Doctors argue in Washington Post to make masks optional in schools: 'Give them their childhood back'

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New CDC guidance on the effectiveness of masking just gave schools the green light to go mask optional, a group of infectious disease medical professionals penned in a Washington Post op-ed Tuesday.

According to the doctors – Tufts Medical Center epidemiologist Shira Doron, Harvard Medical School professor Westyn Branch-Elliman, and Boston Medical Center infectious disease management director Elissa Perkins — respirators like N95 masks were found to be more protective than surgical or cloth masks. Since these high-quality masks are highly effective at protecting the wearer, it makes the old COVID-19 mantra “my mask protects you” “obsolete.”

“As a result, schools can finally safely make masks optional for students and staff,” they stated.

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The doctors admitted that it’s time for the U.S. to finally advance forward in the pandemic with a mindset of personal protection, while taking advantage of the many tools that have been developed since 2020.

FILE PHOTO: A workers inspects an N95 respirator during manufacturing at Protective Health Gear (PHG) in Paterson, New Jersey, U.S., January 14, 2022.  REUTERS/Brendan McDermid

FILE PHOTO: A workers inspects an N95 respirator during manufacturing at Protective Health Gear (PHG) in Paterson, New Jersey, U.S., January 14, 2022.  REUTERS/Brendan McDermid

“We urge public health and school officials to educate communities on one-way masking, emphasizing personal choice regarding self-protection and supporting those who choose to remain masked,” they said. “It’s time we stopped worrying about what others are doing and started focusing on protecting ourselves.”

“Our children have sacrificed a lot to protect us,” they continued. “Now it’s time for us to give them their childhood back.”

The physicians argued that even though universal masking policies were an essential step to reopening America’s schools – critical for kids’ health and well-being – strict masking regulations came with severe cost. The group claimed that students being unable to see the faces of their teachers for nearly two years has disrupted learning and development.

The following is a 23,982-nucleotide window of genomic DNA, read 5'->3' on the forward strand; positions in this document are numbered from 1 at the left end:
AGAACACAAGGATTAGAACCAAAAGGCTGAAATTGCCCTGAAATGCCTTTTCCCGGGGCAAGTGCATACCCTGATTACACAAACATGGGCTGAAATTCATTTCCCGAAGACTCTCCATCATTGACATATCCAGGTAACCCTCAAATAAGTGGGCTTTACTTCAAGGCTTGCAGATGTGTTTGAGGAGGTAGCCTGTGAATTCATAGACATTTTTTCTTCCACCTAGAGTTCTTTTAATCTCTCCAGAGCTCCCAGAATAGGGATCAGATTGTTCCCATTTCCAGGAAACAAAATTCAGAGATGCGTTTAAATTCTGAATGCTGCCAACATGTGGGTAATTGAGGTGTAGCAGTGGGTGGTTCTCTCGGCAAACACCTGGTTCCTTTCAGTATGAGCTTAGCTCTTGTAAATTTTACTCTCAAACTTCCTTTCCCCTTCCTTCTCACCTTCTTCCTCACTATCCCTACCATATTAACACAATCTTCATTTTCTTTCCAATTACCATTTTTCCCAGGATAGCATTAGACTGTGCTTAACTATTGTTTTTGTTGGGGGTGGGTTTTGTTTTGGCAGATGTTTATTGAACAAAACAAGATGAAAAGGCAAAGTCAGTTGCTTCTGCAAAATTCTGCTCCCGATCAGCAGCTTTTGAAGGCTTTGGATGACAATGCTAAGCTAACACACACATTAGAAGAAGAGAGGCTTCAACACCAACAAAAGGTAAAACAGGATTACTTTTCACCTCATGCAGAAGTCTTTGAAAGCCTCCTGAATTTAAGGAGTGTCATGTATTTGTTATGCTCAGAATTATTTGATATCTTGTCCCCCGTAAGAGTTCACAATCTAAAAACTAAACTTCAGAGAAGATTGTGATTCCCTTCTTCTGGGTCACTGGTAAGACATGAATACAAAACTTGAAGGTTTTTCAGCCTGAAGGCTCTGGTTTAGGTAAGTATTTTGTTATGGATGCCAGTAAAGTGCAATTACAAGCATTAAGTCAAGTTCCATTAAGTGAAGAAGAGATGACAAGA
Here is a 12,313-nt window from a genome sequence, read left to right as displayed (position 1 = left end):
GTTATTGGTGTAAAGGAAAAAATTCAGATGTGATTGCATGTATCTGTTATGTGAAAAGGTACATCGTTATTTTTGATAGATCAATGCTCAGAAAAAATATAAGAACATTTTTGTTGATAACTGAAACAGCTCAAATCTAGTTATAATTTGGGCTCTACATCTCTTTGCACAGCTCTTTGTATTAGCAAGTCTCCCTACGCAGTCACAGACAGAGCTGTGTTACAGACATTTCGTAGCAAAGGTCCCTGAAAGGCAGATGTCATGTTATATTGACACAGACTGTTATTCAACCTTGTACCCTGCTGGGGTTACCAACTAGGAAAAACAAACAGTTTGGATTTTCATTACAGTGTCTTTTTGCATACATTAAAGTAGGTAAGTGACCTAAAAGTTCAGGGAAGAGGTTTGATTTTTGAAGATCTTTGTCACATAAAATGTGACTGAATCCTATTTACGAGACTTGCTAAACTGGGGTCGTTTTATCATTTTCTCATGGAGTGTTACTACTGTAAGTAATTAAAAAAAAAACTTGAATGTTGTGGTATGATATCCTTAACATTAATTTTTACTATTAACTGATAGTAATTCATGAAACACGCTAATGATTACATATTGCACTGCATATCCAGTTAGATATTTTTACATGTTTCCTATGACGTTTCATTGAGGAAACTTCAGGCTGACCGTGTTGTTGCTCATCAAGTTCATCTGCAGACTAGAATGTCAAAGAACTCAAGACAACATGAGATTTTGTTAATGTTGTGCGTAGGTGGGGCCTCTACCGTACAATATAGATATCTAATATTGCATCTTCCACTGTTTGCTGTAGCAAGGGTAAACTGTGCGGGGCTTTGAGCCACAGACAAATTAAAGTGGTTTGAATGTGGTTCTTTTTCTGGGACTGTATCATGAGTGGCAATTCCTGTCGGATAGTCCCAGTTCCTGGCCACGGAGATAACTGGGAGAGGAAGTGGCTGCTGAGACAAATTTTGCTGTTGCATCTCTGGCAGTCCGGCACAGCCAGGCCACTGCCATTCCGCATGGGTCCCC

“Maintaining aggressive mitigation policies, including strident mask rules, also sends children, families and staff the message that schools are not safe,” they said. “This is simply not true.”

FILE - Masked students wait to be taken to their classrooms at Enrique S. Camarena Elementary School, Wednesday, July 21, 2021, in Chula Vista, Calif. (AP Photo/Denis Poroy, File)

FILE – Masked students wait to be taken to their classrooms at Enrique S. Camarena Elementary School, Wednesday, July 21, 2021, in Chula Vista, Calif. (AP Photo/Denis Poroy, File)

Even though children have been “nothing short of amazing” when it comes to adhering to masking policies, the doctors revealed that many have caught on to pandemic fatigue with “no hope of normalcy” on the horizon. 

But what’s become even more alarming, they said, is punitive mask culture. This could include older students being given detention for “mask slippage” or younger children being forced to follow harsh rules at lunchtime like eating in total silence, or being revoked the opportunity to relieve stress during recess to avoid “increased exhalation.”

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“The news about COVID-19 and schools has been relentlessly negative, only compounding these issues and encouraging increasingly harsh restrictions in schools,” the authors said. “This tells students that they are disease vectors while failing to recognize that they are also growing children in need of social interactions for proper development.” 

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“There is a youth mental health crisis in this country, yet punitive actions that limit social interaction and normal life continue.”

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The health professionals suggested the Biden administration should feel motivated to distribute 400 million respirators in reaction to the new guidance, since now “everyone has the tools to protect themselves.”

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